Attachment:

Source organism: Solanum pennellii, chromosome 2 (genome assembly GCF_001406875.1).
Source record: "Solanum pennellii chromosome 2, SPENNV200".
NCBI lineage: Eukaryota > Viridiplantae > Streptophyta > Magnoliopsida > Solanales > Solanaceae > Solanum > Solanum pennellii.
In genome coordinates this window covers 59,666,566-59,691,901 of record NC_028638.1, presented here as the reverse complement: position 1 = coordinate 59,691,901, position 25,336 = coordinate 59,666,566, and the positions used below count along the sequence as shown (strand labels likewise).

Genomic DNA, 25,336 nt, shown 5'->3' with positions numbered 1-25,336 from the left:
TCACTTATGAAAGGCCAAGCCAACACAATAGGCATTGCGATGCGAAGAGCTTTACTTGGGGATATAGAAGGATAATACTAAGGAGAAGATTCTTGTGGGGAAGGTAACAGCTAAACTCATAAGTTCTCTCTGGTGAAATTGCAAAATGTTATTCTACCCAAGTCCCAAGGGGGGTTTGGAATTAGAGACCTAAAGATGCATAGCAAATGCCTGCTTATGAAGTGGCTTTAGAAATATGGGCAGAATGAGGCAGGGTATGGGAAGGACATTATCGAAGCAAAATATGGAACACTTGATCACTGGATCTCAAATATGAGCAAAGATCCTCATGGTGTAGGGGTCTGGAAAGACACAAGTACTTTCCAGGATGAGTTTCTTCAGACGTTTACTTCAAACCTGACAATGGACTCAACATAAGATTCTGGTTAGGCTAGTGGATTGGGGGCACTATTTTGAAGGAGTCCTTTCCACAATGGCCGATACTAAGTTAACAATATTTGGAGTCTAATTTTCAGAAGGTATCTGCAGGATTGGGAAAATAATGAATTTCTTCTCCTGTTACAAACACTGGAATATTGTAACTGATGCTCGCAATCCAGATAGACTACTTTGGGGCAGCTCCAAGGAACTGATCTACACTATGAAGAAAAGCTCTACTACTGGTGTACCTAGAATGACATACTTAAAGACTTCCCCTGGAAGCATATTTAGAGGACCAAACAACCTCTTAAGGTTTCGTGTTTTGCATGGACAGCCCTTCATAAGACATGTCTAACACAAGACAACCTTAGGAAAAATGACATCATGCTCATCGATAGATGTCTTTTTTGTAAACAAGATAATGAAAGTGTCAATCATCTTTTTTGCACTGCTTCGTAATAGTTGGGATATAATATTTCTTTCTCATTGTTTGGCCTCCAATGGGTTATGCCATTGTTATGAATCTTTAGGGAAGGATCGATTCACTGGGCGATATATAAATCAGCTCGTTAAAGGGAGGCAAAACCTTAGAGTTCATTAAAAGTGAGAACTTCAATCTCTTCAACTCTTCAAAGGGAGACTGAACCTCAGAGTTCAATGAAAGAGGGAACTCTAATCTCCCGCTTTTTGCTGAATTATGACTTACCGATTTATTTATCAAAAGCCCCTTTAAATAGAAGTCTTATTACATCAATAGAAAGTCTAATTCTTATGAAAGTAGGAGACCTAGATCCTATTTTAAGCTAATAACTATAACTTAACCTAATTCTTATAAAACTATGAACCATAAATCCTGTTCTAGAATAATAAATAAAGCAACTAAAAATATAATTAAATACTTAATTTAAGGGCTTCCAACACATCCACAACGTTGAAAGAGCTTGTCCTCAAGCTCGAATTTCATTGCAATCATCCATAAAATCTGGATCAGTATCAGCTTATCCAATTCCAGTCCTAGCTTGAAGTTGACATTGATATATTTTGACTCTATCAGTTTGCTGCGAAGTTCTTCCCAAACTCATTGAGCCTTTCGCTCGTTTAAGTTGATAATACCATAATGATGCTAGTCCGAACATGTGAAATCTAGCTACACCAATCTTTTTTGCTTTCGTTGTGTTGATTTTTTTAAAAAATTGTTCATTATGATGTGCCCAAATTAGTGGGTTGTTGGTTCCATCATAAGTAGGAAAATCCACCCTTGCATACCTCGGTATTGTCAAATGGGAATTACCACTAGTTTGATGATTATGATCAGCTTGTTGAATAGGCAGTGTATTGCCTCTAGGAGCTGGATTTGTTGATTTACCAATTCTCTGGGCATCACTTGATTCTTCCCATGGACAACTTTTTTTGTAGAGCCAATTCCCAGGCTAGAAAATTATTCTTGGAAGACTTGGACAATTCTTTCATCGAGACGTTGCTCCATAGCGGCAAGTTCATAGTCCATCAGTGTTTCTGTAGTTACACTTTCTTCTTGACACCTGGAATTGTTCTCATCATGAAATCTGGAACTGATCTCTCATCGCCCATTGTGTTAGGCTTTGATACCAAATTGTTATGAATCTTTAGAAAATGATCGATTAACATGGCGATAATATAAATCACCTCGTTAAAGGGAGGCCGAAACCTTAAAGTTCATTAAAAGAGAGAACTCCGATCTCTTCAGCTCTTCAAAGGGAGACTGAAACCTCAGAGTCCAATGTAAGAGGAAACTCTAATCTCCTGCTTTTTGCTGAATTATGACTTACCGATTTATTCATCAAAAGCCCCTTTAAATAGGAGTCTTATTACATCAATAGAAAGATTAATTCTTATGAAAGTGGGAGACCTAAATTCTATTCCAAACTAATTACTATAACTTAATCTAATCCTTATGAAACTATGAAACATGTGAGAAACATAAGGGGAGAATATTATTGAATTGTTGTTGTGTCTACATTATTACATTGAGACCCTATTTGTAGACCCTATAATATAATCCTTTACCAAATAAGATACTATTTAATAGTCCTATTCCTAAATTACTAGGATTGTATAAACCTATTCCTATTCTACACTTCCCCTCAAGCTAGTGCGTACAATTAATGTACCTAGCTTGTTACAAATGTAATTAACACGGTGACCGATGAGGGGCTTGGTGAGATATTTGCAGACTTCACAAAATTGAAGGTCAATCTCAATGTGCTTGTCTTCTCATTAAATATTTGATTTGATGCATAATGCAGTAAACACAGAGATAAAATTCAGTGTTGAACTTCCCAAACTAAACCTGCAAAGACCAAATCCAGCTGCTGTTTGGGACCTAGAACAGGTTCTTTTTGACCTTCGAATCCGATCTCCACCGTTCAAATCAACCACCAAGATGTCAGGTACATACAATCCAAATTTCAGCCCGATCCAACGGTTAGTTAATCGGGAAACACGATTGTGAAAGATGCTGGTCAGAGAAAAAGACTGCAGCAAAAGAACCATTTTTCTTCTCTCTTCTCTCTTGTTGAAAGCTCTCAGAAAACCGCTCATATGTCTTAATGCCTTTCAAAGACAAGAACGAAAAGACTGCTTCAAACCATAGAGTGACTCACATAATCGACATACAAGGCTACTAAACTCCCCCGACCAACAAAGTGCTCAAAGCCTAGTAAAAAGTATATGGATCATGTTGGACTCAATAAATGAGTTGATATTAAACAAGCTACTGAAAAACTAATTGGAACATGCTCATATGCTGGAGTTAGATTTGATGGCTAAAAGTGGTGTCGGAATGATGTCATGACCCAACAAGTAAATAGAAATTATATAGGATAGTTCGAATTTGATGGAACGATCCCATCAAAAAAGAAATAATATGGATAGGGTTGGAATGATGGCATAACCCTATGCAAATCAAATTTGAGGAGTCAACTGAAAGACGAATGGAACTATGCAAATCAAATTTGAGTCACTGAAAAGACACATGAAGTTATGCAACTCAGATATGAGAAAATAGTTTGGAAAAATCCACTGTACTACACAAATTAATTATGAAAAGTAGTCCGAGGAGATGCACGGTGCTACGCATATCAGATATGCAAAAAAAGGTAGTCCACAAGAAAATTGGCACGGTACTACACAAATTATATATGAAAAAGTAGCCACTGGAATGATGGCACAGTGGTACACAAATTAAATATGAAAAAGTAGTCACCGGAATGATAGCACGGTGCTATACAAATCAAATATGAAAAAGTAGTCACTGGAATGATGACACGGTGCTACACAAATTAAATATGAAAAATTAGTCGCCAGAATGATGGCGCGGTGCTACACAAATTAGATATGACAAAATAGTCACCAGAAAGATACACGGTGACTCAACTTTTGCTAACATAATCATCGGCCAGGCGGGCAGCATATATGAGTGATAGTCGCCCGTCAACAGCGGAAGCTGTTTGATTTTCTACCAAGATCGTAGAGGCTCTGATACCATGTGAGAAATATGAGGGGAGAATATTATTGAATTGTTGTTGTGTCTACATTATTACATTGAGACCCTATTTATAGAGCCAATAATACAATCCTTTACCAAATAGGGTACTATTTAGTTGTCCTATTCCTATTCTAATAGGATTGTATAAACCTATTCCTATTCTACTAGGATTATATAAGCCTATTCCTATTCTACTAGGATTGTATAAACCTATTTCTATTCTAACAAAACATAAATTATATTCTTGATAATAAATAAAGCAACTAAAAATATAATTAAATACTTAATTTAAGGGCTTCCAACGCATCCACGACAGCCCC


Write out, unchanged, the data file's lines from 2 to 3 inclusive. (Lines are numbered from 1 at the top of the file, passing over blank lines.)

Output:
Source record: "Solanum pennellii chromosome 2, SPENNV200".
NCBI lineage: Eukaryota > Viridiplantae > Streptophyta > Magnoliopsida > Solanales > Solanaceae > Solanum > Solanum pennellii.